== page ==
Captain Richard S. Floyd, the sea captain, whose same ship commandeered Abigale William’s belongings, in 1862, heard the call to arms when he was seventeen. When President Lincoln called for 75,000 troops to force the Confederacy back into the Union, Floyd, more sympathetic to the Confederate cause, enlisted in the Confederate Navy.
Two years before the Civil War began, Floyd graduated from Annapolis. When the war began, he was assigned to a fast new Confederate battle cruiser. His decision to join the South, and the bizarre series of events that followed Richard Floyd’s career, led to the saving of Lake County’s beautiful Clear Lake. He helped keep Clear Lake from becoming the stagnant marshy plain it had been a million years before.
Richard Floyd was assigned as an officer to the CSS Florida, a Confederate cruiser. Its job was to sink Northern Merchant vessels. The Florida did its work with enthusiasm. During the next two years, the Florida crisscrossed the Atlantic and captured sixty ships.
Try as they might, the Union hunters were always a pound short and a day late finding the Florida… until late 1864. That is when, despite the prohibition of International Law to attack an enemy in a neutral port, the Union battleship, USS Watuchusetts, found and rammed the Florida. With not enough force to sink the rebel ship, a furious gun battle ensued. Finally, the Florida was forced to surrender.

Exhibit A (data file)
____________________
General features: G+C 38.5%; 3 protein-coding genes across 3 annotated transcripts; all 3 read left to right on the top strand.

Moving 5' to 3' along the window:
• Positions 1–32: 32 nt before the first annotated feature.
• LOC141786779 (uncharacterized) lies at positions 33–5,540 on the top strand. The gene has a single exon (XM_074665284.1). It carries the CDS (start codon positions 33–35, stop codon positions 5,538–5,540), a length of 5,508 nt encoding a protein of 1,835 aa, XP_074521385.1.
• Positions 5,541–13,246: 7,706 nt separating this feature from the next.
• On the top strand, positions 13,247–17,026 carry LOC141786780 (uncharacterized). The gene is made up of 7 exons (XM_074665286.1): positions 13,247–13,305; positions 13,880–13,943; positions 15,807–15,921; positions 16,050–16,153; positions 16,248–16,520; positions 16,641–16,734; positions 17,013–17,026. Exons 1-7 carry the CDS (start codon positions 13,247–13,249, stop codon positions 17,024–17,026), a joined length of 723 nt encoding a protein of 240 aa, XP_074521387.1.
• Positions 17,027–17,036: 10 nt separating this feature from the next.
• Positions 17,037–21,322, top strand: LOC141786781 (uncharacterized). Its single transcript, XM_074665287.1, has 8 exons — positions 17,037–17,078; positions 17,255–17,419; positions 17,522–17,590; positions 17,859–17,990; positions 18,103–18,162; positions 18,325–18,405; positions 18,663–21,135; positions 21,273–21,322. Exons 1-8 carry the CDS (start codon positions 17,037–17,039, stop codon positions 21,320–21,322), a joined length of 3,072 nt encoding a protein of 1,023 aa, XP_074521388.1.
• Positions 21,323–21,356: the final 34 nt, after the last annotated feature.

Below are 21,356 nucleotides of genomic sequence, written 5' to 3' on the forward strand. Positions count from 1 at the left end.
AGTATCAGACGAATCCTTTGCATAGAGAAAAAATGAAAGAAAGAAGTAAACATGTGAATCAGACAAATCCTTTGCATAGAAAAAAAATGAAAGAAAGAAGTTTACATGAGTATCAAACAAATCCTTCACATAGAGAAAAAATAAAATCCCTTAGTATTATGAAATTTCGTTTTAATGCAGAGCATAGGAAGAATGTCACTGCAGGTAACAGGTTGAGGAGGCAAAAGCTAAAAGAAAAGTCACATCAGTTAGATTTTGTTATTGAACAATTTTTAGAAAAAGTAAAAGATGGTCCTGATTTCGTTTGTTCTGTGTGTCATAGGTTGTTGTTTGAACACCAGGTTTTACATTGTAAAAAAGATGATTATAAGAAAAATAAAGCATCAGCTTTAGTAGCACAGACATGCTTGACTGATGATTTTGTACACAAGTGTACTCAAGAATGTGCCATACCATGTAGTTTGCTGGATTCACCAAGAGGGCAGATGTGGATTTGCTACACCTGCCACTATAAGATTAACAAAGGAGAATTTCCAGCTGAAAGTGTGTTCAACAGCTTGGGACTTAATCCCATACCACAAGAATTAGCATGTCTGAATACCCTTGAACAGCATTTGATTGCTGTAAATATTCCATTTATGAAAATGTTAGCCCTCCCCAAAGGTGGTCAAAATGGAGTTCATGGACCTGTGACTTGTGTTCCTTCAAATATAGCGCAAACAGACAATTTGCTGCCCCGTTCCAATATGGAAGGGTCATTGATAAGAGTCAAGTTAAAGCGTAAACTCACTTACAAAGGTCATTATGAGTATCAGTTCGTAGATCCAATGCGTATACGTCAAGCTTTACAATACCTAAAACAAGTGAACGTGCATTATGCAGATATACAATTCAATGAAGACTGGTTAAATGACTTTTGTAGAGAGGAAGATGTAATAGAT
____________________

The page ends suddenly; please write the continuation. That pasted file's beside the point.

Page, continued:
The ship was towed to sea and, amid cries of outrage from the Brazilian government for the Union’s trespass, the Confederate killer ship was rammed again and sunk at last. By then, it was so late in the war the argument over the breach in International Law became mute.
There is more to the story.
Returning home to Georgia, Richard Floyd was met with death and destruction. He left, first to Mexico and then to San Francisco, where he met John Fraser, a carpenter, and boat-builder. John Fraser became a life-long friend and a man with whom he would eventually work with to help James Lick, to build the greatest Observatory in the world.
Floyd, referred by his friend Fraser of work in Lake County, went to work at the Sulfur Bank Borax Mine. When he was offered a job to operate a mail packet from San Francisco and Hawaii, he took the offer.
On one of his trips, he met and married Cora Lyons, daughter of Henry Lyons, a wealthy Chief Justice of the California Supreme Court. When Justice Lyons died, he left his wealth to Cora. Richard Floyd brought his bride To Lake County. They built a mansion, the largest in Lake County, that they called Kono Tayee.
Floyd helped create a series of ferries on Clear Lake. During that time, he met Charles Lick, the wealthiest man in California. With Lick’s persuasion, Floyd took on the building of the Lick Observatory, a doorway to the stars and a greater understanding of our universe.
Next Episode: The Slave Girl
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